In an effort to standardize best practices on safe harbour for , the collaborative effort disclose.io has been . The project builds on work previously done by Bugcrowd and CipherLaw’s Open-Source Vulnerability Framework, Amit Elazari’s #legalbugbounty, and Dropbox’s efforts to protect researchers.

“Security is core to our values, and we value the input of hackers acting in good faith to help us maintain a high standard for the security and privacy for our users. This includes encouraging responsible vulnerability research and disclosure. This policy sets out our definition of good faith in the context of finding and reporting vulnerabilities, as well as what you can expect from us in return,” the disclose.io team wrote in a post on GitHub.

Disclose.io will work will security researchers to extend Safe Harbour for vulnerability research, work to understand and validate reports, work to remediate discovered vulnerabilities, and recognize researchers’ contribution to improving security if they are the first to report a vulnerability and that report triggers a code or configuration change.

According to its website, the framework ill balance legal completeness, safe harbor for researchers and program owners, and be readable to everyone.

Research performed under the policy should be authorized in accordance with the Computer Fraud and Abuse Act or similar state laws, exempt from the DCMA, exempt from restrictions in the disclose.io Terms & Conditions that would interfere with conducting security research, and lawful and helpful to the overall security of the Internet.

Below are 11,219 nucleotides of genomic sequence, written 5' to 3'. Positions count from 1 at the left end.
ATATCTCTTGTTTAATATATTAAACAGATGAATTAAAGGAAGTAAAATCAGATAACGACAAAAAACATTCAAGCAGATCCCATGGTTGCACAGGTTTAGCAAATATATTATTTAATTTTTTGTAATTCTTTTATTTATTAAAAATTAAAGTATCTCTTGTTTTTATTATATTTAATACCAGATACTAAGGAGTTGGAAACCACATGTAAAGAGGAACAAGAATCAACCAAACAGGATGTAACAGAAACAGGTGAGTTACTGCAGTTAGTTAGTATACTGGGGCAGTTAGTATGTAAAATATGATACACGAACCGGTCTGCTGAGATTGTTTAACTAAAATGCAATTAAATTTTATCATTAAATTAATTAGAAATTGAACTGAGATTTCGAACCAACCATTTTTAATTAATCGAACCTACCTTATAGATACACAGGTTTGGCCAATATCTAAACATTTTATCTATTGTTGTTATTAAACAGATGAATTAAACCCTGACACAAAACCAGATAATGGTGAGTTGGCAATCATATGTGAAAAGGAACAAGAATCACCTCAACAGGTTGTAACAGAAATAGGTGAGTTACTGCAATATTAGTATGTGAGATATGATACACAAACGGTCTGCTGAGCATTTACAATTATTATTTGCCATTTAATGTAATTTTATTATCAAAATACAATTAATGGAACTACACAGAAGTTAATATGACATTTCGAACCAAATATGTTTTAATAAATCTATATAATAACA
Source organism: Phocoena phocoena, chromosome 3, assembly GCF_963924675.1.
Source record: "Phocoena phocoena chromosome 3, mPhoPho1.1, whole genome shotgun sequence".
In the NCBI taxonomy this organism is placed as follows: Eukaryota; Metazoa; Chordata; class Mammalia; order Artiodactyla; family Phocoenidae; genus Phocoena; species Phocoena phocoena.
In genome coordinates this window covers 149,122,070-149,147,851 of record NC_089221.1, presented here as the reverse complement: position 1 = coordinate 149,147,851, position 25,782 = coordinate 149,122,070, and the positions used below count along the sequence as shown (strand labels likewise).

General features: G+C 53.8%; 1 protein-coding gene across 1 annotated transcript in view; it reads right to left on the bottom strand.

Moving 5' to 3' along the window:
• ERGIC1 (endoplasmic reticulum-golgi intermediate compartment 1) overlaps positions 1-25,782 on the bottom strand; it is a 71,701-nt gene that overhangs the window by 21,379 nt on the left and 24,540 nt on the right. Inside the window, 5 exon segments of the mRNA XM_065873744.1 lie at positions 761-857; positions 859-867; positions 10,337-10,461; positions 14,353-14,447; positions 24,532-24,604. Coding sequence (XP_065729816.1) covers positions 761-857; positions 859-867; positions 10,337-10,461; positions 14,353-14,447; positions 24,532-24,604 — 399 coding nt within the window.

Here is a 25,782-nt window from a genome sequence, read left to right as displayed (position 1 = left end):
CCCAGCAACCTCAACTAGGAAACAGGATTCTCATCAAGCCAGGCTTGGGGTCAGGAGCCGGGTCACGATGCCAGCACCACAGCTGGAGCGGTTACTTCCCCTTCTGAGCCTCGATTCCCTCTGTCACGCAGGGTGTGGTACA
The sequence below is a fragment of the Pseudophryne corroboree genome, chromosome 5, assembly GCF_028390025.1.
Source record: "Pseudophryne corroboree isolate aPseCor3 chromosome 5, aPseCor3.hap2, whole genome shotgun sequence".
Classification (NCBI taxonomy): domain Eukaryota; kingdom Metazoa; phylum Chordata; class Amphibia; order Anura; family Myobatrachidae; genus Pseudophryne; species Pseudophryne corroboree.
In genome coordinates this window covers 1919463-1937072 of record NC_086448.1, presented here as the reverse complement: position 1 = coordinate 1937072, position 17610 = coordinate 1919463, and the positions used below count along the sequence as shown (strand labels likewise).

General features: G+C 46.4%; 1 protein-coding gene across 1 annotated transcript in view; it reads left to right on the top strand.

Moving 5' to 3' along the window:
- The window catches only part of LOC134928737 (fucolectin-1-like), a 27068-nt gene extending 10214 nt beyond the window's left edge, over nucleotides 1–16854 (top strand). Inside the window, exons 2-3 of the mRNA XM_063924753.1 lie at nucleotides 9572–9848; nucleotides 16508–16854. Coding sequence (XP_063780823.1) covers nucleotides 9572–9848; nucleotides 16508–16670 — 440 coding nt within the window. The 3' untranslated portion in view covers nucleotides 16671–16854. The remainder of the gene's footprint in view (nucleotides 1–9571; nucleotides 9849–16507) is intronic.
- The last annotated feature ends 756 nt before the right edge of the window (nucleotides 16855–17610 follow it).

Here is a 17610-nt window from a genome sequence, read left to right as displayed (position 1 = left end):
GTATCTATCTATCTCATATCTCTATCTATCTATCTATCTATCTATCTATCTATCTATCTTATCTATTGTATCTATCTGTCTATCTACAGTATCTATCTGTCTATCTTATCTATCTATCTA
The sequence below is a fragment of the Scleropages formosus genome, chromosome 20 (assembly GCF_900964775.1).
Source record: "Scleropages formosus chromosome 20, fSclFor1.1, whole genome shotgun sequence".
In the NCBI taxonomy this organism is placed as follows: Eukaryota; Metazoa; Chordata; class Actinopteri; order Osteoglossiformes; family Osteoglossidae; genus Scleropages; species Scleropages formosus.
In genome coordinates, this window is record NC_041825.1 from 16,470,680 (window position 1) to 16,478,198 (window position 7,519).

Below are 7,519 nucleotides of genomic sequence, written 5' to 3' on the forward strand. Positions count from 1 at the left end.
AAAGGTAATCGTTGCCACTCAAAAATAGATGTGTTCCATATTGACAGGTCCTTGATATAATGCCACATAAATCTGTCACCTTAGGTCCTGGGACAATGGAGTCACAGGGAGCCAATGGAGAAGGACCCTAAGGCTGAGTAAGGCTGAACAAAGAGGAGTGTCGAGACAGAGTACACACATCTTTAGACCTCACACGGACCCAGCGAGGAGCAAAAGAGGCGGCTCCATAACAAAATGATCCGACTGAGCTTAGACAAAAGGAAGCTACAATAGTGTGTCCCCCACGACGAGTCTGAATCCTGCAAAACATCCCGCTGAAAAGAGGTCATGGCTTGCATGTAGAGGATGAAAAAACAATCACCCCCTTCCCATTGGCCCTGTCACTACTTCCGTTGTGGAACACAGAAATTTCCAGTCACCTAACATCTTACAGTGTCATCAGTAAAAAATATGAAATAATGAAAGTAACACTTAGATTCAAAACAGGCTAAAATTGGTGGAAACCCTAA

To research and avoid confusion between good-faith hacking and a malicious attack, it has laid out the following rules:

  • “Play by the rules. This includes following this policy, as well as any other relevant agreements. If there is any inconsistency between this policy and any other relevant terms, the terms of this policy will prevail.
  • Report any vulnerability you’ve discovered promptly.
  • Avoid violating the privacy of others, disrupting our systems, destroying data, and/or harming user experience.
  • Use only the Official Channels to discuss vulnerability information with us.
  • Keep the details of any discovered vulnerabilities confidential until they are fixed, according to the Disclosure Terms in this policy.
  • Perform testing only on in-scope systems, and respect systems and activities which are out-of-scope.
  • If a vulnerability provides unintended access to data: Limit the amount of data you access to the minimum required for effectively demonstrating a Proof of Concept; and cease testing and submit a report immediately if you encounter any user data during testing, such as Personally Identifiable Information (PII), Personal Healthcare Information (PHI), credit card data, or proprietary information.
  • You should only interact with test accounts you own or with explicit permission from the account holder.
  • Do not engage in extortion.”



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